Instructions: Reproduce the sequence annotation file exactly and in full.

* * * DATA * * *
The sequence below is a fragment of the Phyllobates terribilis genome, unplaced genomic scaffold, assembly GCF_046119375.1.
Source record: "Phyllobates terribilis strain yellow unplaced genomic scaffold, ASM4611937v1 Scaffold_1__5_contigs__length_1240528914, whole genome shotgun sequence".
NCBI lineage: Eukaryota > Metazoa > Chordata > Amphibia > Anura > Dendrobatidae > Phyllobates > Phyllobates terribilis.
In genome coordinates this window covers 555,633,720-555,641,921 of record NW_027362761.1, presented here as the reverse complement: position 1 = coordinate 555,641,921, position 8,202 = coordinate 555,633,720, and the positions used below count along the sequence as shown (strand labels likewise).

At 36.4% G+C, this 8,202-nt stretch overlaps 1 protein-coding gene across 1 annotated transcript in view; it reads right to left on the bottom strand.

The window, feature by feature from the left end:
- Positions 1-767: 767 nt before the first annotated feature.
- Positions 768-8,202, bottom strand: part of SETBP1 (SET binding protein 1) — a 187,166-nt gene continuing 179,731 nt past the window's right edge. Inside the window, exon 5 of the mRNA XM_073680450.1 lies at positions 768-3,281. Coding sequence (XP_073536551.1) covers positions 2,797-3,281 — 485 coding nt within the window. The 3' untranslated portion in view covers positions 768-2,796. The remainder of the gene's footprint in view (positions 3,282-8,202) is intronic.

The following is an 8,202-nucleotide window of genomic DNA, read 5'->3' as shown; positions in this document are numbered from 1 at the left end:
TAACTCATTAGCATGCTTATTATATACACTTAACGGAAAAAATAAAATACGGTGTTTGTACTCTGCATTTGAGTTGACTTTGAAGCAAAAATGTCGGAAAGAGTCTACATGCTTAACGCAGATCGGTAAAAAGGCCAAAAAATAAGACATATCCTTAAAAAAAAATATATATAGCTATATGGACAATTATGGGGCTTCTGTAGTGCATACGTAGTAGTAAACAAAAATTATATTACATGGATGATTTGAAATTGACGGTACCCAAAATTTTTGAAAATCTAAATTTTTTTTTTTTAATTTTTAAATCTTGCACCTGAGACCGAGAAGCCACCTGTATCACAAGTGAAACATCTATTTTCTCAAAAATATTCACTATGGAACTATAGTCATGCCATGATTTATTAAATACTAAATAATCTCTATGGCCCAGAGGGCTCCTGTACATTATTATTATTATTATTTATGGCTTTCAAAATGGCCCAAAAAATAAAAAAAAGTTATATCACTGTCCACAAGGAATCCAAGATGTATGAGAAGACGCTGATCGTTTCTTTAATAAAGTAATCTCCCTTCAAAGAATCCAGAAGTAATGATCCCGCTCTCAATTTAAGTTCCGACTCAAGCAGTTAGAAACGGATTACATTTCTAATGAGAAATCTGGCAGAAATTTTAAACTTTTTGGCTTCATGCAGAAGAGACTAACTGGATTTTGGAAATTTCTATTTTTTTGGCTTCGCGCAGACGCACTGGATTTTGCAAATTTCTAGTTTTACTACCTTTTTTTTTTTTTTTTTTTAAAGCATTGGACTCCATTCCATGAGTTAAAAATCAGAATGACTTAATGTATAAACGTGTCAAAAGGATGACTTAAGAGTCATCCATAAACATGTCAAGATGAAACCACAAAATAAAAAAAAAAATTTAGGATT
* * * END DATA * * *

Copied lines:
The sequence below is a fragment of the Phyllobates terribilis genome, unplaced genomic scaffold, assembly GCF_046119375.1.
Source record: "Phyllobates terribilis strain yellow unplaced genomic scaffold, ASM4611937v1 Scaffold_1__5_contigs__length_1240528914, whole genome shotgun sequence".
NCBI lineage: Eukaryota > Metazoa > Chordata > Amphibia > Anura > Dendrobatidae > Phyllobates > Phyllobates terribilis.
In genome coordinates this window covers 555,633,720-555,641,921 of record NW_027362761.1, presented here as the reverse complement: position 1 = coordinate 555,641,921, position 8,202 = coordinate 555,633,720, and the positions used below count along the sequence as shown (strand labels likewise).

At 36.4% G+C, this 8,202-nt stretch overlaps 1 protein-coding gene across 1 annotated transcript in view; it reads right to left on the bottom strand.

The window, feature by feature from the left end:
- Positions 1-767: 767 nt before the first annotated feature.
- Positions 768-8,202, bottom strand: part of SETBP1 (SET binding protein 1) — a 187,166-nt gene continuing 179,731 nt past the window's right edge. Inside the window, exon 5 of the mRNA XM_073680450.1 lies at positions 768-3,281. Coding sequence (XP_073536551.1) covers positions 2,797-3,281 — 485 coding nt within the window. The 3' untranslated portion in view covers positions 768-2,796. The remainder of the gene's footprint in view (positions 3,282-8,202) is intronic.

The following is an 8,202-nucleotide window of genomic DNA, read 5'->3' as shown; positions in this document are numbered from 1 at the left end:
TAACTCATTAGCATGCTTATTATATACACTTAACGGAAAAAATAAAATACGGTGTTTGTACTCTGCATTTGAGTTGACTTTGAAGCAAAAATGTCGGAAAGAGTCTACATGCTTAACGCAGATCGGTAAAAAGGCCAAAAAATAAGACATATCCTTAAAAAAAAATATATATAGCTATATGGACAATTATGGGGCTTCTGTAGTGCATACGTAGTAGTAAACAAAAATTATATTACATGGATGATTTGAAATTGACGGTACCCAAAATTTTTGAAAATCTAAATTTTTTTTTTTTAATTTTTAAATCTTGCACCTGAGACCGAGAAGCCACCTGTATCACAAGTGAAACATCTATTTTCTCAAAAATATTCACTATGGAACTATAGTCATGCCATGATTTATTAAATACTAAATAATCTCTATGGCCCAGAGGGCTCCTGTACATTATTATTATTATTATTTATGGCTTTCAAAATGGCCCAAAAAATAAAAAAAAGTTATATCACTGTCCACAAGGAATCCAAGATGTATGAGAAGACGCTGATCGTTTCTTTAATAAAGTAATCTCCCTTCAAAGAATCCAGAAGTAATGATCCCGCTCTCAATTTAAGTTCCGACTCAAGCAGTTAGAAACGGATTACATTTCTAATGAGAAATCTGGCAGAAATTTTAAACTTTTTGGCTTCATGCAGAAGAGACTAACTGGATTTTGGAAATTTCTATTTTTTTGGCTTCGCGCAGACGCACTGGATTTTGCAAATTTCTAGTTTTACTACCTTTTTTTTTTTTTTTTTTTAAAGCATTGGACTCCATTCCATGAGTTAAAAATCAGAATGACTTAATGTATAAACGTGTCAAAAGGATGACTTAAGAGTCATCCATAAACATGTCAAGATGAAACCACAAAATAAAAAAAAAAATTTAGGATT